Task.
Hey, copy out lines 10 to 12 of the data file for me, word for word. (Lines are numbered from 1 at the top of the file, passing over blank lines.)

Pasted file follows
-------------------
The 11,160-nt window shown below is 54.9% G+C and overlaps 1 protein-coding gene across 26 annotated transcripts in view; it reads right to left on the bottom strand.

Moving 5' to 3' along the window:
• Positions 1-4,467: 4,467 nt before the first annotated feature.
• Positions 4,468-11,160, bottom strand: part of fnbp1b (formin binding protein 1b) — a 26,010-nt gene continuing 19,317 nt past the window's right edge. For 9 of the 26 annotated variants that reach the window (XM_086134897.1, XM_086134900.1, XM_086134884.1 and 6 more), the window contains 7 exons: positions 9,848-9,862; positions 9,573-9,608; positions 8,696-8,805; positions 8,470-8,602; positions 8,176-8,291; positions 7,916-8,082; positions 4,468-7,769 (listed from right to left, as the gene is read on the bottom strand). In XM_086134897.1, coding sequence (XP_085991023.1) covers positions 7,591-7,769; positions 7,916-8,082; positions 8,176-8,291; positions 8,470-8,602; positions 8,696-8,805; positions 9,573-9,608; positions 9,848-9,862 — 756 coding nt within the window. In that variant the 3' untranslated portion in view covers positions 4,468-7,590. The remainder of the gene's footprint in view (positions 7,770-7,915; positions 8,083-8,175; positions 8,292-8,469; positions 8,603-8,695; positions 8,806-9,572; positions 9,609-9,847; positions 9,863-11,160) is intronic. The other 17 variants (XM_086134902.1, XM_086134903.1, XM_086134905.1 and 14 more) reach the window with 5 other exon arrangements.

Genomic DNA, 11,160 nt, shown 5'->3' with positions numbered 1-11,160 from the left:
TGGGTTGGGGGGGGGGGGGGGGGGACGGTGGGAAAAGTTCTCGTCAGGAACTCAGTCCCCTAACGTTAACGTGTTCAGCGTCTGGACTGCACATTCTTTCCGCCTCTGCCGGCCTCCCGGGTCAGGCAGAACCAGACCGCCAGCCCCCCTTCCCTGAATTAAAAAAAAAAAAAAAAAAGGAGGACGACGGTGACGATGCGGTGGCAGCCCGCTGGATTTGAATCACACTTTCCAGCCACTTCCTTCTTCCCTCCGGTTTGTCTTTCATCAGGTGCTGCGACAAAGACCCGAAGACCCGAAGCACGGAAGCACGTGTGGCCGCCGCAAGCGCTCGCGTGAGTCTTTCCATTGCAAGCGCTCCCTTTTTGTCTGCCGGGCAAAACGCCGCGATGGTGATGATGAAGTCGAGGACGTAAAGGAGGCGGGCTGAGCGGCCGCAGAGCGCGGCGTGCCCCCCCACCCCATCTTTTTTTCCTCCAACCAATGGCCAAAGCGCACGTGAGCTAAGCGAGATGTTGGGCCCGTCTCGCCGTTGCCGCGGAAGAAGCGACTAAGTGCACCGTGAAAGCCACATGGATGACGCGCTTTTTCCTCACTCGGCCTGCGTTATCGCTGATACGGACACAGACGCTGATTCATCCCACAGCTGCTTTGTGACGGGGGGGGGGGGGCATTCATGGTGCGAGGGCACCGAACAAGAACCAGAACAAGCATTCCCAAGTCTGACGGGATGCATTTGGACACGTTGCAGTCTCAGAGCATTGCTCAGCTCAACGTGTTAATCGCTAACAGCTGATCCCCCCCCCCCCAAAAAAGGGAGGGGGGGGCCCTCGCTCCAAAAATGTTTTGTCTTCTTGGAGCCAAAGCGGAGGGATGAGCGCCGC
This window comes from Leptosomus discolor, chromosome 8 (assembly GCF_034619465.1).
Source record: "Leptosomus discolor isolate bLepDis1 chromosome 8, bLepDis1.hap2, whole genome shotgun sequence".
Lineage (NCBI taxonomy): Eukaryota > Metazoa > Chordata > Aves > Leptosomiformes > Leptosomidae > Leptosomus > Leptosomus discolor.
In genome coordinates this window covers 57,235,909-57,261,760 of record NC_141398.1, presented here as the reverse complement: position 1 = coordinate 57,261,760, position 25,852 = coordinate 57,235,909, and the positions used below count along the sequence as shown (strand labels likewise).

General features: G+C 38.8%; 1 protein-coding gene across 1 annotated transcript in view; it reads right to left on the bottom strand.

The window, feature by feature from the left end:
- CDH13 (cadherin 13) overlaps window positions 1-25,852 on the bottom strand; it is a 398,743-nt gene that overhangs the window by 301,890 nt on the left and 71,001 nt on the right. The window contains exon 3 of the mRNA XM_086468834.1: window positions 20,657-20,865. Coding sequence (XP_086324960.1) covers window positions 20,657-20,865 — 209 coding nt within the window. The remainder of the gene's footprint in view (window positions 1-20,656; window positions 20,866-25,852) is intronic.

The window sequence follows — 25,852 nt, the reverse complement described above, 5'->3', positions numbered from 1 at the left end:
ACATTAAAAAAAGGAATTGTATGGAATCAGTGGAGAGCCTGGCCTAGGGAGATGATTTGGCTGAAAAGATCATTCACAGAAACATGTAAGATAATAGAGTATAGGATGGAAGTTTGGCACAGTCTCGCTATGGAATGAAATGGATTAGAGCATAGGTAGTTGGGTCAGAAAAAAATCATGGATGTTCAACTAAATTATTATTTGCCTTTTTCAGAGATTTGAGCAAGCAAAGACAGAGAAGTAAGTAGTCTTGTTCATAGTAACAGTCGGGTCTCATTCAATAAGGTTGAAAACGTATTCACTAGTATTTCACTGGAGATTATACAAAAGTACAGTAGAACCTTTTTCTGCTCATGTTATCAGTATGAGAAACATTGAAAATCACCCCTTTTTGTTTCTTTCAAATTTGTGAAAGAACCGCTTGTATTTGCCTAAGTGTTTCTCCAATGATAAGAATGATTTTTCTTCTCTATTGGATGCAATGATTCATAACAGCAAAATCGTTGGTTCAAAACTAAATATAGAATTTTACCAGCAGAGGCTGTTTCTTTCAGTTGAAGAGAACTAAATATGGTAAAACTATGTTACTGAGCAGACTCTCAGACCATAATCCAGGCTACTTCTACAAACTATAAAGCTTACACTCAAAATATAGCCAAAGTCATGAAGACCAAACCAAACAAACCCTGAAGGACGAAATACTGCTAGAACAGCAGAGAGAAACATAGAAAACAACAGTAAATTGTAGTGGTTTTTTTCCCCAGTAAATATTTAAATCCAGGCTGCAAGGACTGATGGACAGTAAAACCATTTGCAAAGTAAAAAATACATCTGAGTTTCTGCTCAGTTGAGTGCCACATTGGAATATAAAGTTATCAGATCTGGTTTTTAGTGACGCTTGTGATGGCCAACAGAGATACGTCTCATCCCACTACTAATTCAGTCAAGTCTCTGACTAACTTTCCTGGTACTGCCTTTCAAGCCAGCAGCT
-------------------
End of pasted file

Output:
In genome coordinates this window covers 57,235,909-57,261,760 of record NC_141398.1, presented here as the reverse complement: position 1 = coordinate 57,261,760, position 25,852 = coordinate 57,235,909, and the positions used below count along the sequence as shown (strand labels likewise).

General features: G+C 38.8%; 1 protein-coding gene across 1 annotated transcript in view; it reads right to left on the bottom strand.

The window, feature by feature from the left end: